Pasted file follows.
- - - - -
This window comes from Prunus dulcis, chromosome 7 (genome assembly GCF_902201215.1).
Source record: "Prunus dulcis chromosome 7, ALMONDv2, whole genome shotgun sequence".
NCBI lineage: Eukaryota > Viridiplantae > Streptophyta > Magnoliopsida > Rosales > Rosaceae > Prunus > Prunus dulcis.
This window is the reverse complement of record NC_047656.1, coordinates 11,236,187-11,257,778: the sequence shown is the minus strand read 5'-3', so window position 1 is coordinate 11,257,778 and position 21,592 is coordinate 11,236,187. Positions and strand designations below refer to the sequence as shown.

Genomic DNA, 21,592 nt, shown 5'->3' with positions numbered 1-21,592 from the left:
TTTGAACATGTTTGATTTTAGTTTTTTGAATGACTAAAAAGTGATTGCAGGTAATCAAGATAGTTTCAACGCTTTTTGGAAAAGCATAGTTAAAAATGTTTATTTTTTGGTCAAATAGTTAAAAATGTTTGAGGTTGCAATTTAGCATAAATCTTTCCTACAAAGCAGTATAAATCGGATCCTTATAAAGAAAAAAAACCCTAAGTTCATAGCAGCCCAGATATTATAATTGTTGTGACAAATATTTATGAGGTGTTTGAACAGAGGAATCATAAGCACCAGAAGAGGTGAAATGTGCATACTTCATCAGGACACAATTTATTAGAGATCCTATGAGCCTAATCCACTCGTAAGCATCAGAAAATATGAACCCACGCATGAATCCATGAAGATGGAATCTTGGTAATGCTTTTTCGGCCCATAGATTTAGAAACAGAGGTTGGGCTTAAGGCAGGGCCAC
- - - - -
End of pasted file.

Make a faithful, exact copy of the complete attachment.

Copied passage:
This window comes from Prunus dulcis, chromosome 7 (genome assembly GCF_902201215.1).
Source record: "Prunus dulcis chromosome 7, ALMONDv2, whole genome shotgun sequence".
NCBI lineage: Eukaryota > Viridiplantae > Streptophyta > Magnoliopsida > Rosales > Rosaceae > Prunus > Prunus dulcis.
This window is the reverse complement of record NC_047656.1, coordinates 11,236,187-11,257,778: the sequence shown is the minus strand read 5'-3', so window position 1 is coordinate 11,257,778 and position 21,592 is coordinate 11,236,187. Positions and strand designations below refer to the sequence as shown.

Genomic DNA, 21,592 nt, shown 5'->3' with positions numbered 1-21,592 from the left:
TTTGAACATGTTTGATTTTAGTTTTTTGAATGACTAAAAAGTGATTGCAGGTAATCAAGATAGTTTCAACGCTTTTTGGAAAAGCATAGTTAAAAATGTTTATTTTTTGGTCAAATAGTTAAAAATGTTTGAGGTTGCAATTTAGCATAAATCTTTCCTACAAAGCAGTATAAATCGGATCCTTATAAAGAAAAAAAACCCTAAGTTCATAGCAGCCCAGATATTATAATTGTTGTGACAAATATTTATGAGGTGTTTGAACAGAGGAATCATAAGCACCAGAAGAGGTGAAATGTGCATACTTCATCAGGACACAATTTATTAGAGATCCTATGAGCCTAATCCACTCGTAAGCATCAGAAAATATGAACCCACGCATGAATCCATGAAGATGGAATCTTGGTAATGCTTTTTCGGCCCATAGATTTAGAAACAGAGGTTGGGCTTAAGGCAGGGCCAC